http://store.bluebookinc.com/downloads/BrowseCategory.asp?Product=electricguitar&Heading=212
bluebook says:
Crestline:
Instruments previously built in Japan circa mid to late 1970s. Distributed by the Grossman Music Corporation of Cleveland, Ohio.
These entry level to intermediate solid body guitars featured designs based on classic American favorites. Crestline offered a wide range of stringed instruments, including classical, folk, dreadnought, and 12-string acoustics; solid body electric guitars and basses; amplifiers; banjos, mandolins, and ukuleles. Considering the amount of instruments available, the Crestline trademark was probably used on guitars built by one of the bigger Japanese guitar producers and rebranded for the U.S. market. One model reviewed at a vintage guitar show was based on Gibson´s Les Paul design, and had Grover tuners, 2 Japanese covered humbuckers, and decent wood.

i wrote a review about my Crestline SG at Harmony Central's site.
I also own a bunch of guitars. the Crestline SG was my first solidbody electric that i bought for myself.
in the mid to late 70's, the music store i used to get lessons at carried Gibson, Fender, Baldwin, Conn, Yamaha(accosutics only), and Crestline.

A new Crestline SG with the bigsby style tremelo was a little over $300 (US dollars). about 339 or 349.
they also has les paul copies by Crestline there, they had one with one of those yellowish red sunburst finishes, about $289 if i recall... so the prices were similar.
I got mine there for $133, but that was about 10 years later. it was one of a few older guitars they had forgotten about in their warehouse.. old stock, but new, so they decided to sell them off, cheap. mine had a few scratches on the back and on the back of the neck, but was ok.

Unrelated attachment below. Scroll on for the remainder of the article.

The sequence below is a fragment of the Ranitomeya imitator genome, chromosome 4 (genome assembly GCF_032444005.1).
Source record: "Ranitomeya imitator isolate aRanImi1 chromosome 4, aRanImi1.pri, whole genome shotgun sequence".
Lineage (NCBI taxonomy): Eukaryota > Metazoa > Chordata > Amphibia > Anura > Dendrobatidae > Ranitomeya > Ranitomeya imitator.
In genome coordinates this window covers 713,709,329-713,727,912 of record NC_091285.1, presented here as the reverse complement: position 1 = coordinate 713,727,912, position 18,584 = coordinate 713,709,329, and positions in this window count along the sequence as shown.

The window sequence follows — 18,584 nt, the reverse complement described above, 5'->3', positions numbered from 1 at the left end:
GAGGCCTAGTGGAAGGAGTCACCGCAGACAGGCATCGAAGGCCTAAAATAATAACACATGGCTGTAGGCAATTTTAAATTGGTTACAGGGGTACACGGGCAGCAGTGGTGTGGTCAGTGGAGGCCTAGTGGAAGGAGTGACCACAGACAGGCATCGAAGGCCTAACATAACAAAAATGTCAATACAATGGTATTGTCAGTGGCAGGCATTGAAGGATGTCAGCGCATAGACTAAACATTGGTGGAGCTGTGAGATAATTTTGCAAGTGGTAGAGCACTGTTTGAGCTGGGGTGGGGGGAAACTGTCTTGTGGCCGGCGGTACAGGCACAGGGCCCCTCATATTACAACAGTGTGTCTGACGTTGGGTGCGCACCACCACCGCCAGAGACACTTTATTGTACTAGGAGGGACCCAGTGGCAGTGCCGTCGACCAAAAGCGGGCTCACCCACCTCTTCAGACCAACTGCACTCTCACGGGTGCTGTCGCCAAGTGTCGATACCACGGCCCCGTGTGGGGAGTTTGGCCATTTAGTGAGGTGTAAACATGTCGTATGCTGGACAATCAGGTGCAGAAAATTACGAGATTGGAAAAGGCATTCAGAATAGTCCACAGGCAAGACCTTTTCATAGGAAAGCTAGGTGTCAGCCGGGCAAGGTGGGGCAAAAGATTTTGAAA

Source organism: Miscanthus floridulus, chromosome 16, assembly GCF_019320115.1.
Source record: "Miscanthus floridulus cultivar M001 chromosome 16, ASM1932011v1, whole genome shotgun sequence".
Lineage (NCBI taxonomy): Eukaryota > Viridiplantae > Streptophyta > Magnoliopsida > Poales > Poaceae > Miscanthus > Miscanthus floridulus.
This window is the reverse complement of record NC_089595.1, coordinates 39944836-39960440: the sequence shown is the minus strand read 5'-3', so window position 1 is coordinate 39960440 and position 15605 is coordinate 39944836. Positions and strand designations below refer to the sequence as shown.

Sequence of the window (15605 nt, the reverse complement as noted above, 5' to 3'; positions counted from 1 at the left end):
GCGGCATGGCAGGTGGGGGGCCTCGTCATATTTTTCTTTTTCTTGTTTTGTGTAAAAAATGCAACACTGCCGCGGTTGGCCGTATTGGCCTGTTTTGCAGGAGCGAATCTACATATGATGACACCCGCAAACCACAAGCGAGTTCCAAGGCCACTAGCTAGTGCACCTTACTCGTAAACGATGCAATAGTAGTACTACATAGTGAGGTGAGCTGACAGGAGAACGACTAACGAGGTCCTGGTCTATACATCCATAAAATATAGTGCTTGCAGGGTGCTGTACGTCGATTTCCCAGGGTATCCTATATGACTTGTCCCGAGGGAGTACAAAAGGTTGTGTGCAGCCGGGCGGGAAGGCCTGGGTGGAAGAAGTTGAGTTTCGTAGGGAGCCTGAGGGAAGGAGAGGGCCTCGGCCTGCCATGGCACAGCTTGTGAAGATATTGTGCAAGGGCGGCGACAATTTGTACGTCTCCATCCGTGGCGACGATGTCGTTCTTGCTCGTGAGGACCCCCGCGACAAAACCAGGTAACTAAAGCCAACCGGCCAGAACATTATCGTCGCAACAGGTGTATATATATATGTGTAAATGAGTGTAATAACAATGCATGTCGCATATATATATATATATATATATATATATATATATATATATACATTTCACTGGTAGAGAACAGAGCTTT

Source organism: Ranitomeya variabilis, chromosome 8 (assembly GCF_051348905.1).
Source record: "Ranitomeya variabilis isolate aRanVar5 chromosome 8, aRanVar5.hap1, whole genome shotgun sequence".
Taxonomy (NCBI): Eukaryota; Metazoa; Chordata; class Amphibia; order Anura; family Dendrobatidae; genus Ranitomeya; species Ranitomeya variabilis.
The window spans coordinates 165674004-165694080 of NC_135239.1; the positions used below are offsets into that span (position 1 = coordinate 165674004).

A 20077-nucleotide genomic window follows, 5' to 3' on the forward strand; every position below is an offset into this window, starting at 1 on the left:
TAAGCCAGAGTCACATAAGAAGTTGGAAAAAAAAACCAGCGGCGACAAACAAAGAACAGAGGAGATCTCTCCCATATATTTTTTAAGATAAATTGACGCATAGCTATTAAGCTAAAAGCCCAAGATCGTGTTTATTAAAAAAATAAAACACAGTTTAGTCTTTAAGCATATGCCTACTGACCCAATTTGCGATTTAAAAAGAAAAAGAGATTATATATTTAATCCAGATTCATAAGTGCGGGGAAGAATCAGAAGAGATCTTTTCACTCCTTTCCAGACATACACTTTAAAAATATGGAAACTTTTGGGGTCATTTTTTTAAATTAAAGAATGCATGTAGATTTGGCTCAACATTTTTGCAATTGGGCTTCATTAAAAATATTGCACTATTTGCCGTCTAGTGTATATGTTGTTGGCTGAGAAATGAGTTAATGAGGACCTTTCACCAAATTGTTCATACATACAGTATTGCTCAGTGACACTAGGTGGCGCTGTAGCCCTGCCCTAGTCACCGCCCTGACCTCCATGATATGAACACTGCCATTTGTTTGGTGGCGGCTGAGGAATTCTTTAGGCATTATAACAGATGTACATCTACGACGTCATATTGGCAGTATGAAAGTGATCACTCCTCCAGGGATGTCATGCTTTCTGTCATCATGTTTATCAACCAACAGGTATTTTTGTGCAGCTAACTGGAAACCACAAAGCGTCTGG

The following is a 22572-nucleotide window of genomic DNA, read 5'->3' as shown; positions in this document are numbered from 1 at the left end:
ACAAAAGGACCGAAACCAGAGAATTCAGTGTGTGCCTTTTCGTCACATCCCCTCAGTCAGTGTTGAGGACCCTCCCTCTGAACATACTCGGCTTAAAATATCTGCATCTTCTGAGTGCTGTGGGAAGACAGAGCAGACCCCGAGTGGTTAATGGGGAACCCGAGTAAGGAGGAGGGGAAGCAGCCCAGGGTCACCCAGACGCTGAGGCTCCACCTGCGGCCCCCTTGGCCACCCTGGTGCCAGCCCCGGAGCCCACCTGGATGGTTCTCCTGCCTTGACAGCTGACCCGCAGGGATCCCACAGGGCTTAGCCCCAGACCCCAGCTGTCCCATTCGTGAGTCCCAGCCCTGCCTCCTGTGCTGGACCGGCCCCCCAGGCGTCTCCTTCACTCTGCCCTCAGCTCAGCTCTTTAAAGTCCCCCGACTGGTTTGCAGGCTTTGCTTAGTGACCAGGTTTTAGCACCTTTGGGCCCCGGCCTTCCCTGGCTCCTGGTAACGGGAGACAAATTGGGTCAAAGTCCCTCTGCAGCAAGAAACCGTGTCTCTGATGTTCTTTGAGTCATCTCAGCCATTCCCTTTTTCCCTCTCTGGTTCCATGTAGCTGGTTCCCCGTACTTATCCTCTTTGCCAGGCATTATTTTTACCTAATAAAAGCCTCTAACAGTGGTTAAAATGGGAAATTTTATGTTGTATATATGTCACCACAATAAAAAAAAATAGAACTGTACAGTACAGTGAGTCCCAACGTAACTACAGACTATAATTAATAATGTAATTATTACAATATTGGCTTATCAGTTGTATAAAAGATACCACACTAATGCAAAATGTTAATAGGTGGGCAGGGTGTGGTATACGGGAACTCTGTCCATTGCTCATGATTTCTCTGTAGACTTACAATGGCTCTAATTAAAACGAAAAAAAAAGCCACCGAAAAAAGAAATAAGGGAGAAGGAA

it didnt stay in tune well when it was new, but the strings that came on it were the original old strings. the bigsby spring needed to break in a bit to stabilize, and new strings helped.
it would stay in tune better with 10s than 9's, and with ernie ball, or adarios.. regular electric strings.

i used to abuse the strings terribley with major tremelo use. at the time I recall people always said you had to have a real gibson or a real strat, and that vibrato bars were for basicly, idiots. no serious guitar player.
funny how a few years later they became popular again. then they started to design better tremeloes for the folks that wanted to do major dive bombs without it going out of tune.
kah;ler had a good one then, so did some others. then later floyd roses came out. floyd rose bought out their competition, as i recall.
but nearly any guitar manufacturer knows how to make a semi decent vibrato nowadays.
or maybe people arent as picky. idont know.
my bigsby copy worked ok once the spring was broke in. theyre like new strings, you have to stretch them a bit till they stay in tune.

I have an SG copy by crestline. I bought a Gibson SG Deluxe many years later.
the woods are darn similar. they weight the same. the necks feel very similar, except that the Crestline has a bolt-on neck, and so you have that problem getting to the higher frets.
the Gibson inlays dont have the same appearance even tho they are both block inlays. the crestline's edges to the blocks were rounded off a little bit.
they are both made of solid mahogany bodies and necks.